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variable i = 0 if (i == 0) addlw 0 - i else sublw i endif
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When the macro is expanded (or executed), the following information will be displayed in the listing le:
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00000000 Addr 3E00 M M M M M M variable i = 0 if (i == 0) addlw 0 - i else sublw i endif
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As this example Illustrates, the setting of the assembly variable (i) results in a constant value being placed somewhere between the start of the line and the middle. The instructions that
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MACRO DEVELOPMENT
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are actually added to the listing le are identi ed by the address of the instruction and its bit pattern broken up as I have shown for the addlw 0 1 instruction. In this example, only addlw 0 1 is inserted into the source code; the directives (variable, if, else, and endif), as well as the sublw i instruction, are all ignored. While directives are somewhat unusual to follow because the code is repeated within them, and there is no start and end reference information that can be easily seen. For the example
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variable i = 0 while (i < 2) movlw i i = i + 1 endw
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the following listing le information is generated:
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00000000 Addr 3000 00000001 Ad+1 3001 0000002 M M M M M M M variable i while (i < movlw i = i + 1 movlw i = i + 1 endw = 0 2) i i
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In this case, the while and endw directives are not repeated as you would expect. Again, to really understand what is happening, you have to go back and look at the instructions entered into the application code. These instructions are displayed to the left of the column of M s along with the variable updates. Probably the best way to debug a macro is to single-step in the simulator through the macro. If you are doing this in the source le, you will nd execution jumps to where the macro is de ned that can be quite disconcerting and confusing because the parameters are displayed, not what the parameters actually are. These problems can be avoided by simulating from the listing le instead of from the source le. Breakpoints cannot be placed in MPLAB at a macro invocation for a source le. When I want to set a breakpoint at a macro invocation, I will put a nop instruction before it to give the MPLAB simulator somewhere on which to hang the breakpoint. This also works with a listing le, but in this case you do not have to add the breakpoint because breakpoints can be put at instruction statements within the macro-generated code. Debugging macros is really the same as debugging a standard application, except that there is no simulator or debugger. This is an important point to remember when you are creating the macro. You may want to ag where the code is executing using messages (using the messg directive), which is the same as printf debugging in C. For example, if you have the code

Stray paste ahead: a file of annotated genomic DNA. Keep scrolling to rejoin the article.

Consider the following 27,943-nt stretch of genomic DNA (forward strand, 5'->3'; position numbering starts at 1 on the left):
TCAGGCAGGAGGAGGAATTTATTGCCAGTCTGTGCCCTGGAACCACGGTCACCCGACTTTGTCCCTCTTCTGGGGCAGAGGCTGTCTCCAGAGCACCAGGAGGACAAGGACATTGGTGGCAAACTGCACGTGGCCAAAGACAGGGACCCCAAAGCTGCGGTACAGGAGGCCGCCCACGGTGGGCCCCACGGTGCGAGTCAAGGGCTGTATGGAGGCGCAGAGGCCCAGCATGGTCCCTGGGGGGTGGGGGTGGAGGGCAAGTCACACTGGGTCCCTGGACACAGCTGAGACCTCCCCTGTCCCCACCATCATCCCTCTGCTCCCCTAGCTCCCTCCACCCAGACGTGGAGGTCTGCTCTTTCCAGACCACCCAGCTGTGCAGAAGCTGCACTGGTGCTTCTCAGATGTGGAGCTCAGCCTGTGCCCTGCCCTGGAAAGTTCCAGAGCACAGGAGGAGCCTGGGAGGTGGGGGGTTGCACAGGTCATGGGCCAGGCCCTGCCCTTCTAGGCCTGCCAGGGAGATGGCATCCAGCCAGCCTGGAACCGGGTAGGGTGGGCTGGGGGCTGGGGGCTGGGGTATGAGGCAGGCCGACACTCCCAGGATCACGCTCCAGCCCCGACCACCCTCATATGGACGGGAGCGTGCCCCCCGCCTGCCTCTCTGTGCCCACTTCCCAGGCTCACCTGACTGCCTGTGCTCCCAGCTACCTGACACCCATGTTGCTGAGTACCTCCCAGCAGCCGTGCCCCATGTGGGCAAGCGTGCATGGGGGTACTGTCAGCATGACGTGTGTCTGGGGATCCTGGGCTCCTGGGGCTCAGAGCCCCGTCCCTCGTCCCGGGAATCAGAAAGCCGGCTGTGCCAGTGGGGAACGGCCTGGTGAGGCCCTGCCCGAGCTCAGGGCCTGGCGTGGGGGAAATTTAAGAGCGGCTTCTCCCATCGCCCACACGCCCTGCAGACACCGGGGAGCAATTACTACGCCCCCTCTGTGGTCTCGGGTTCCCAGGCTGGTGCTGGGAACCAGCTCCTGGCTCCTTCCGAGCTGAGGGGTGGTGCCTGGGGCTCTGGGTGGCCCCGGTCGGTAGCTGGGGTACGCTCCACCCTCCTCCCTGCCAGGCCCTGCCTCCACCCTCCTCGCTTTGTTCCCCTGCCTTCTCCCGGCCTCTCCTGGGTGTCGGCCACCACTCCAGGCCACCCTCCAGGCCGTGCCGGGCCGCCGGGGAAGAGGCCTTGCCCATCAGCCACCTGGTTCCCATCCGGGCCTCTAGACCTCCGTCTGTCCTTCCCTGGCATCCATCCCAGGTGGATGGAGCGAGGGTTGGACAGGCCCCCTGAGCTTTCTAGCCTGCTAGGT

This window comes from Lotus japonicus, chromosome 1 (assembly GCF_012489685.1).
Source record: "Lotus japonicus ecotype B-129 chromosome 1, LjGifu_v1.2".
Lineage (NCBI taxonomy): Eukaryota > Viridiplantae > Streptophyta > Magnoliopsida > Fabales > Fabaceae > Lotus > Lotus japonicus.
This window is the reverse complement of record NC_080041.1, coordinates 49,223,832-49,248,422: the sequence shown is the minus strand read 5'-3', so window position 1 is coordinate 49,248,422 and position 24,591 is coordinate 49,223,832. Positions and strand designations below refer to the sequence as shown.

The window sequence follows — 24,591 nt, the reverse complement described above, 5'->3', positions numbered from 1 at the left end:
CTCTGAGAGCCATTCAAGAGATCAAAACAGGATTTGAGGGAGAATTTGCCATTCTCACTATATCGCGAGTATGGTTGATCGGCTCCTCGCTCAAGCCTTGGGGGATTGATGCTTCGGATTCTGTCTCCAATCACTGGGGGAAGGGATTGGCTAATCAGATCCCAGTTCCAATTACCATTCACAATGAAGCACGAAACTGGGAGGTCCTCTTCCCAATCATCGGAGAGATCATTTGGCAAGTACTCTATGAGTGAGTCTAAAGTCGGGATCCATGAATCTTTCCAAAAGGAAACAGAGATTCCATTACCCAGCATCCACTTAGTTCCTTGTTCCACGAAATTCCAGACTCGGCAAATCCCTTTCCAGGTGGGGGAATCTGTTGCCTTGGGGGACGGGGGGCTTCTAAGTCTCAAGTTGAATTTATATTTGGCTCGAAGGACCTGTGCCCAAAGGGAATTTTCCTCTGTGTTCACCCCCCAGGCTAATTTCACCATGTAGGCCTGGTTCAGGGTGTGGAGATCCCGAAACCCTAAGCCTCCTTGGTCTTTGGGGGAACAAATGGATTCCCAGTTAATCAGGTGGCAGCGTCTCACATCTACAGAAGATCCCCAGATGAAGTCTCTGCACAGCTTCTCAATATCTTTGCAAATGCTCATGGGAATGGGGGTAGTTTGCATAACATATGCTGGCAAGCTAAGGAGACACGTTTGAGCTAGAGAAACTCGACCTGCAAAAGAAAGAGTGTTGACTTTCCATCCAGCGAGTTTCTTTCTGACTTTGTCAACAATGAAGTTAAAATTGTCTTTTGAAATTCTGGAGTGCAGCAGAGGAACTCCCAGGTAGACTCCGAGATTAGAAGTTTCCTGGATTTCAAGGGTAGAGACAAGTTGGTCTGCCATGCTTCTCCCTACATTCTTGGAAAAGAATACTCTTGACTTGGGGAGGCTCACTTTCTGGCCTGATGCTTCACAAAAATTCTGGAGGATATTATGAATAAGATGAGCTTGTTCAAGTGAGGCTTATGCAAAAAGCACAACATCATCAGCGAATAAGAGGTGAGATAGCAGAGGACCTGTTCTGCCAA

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if (A == B) messg A == B ; put in code for A == B
STRUCTURED PROGRAMMING MACROS
else messg A != B ; put in code for A != B endif
the messg directives will ag the path execution takes through the macro s conditional assembly. This (and the preceding) tricks can be used with conditional code external to macros to help you follow their execution and nd any problems within them.
Structured Programming Macros
To nish off this chapter, I wanted to leave you with a few macros that should give you some ideas on how powerful macros are when you need some processing to be done when the application is being created, as well as give you a tool for making your PIC microcontroller assembly-language code easier. The structre.inc le contains nine macros that you can use for your own applications to add structured programming conditional execution. The macros are in the format
_ Test Const/Var
where Test can be do, until, while, if, else, and end, and Const/Var speci es whether or not the second parameter is a constant or a variable. The different macros are listed in Table 10.7. When conditional macros are invoked, the parameters passed to the macro include the two conditions for testing as well as the condition to test for. The standard C test conditions are used, as listed in Table 10.8. Only one condition can be accessed within a macro at any time. There is no ability to AND or OR conditions together. Using these macros in your application is quite straightforward, and if you are new to PIC microcontroller programming, you might want to take a look at using these macros for your conditional programming. Executing some code conditionally if two variables are equal would use the following macro invocations:
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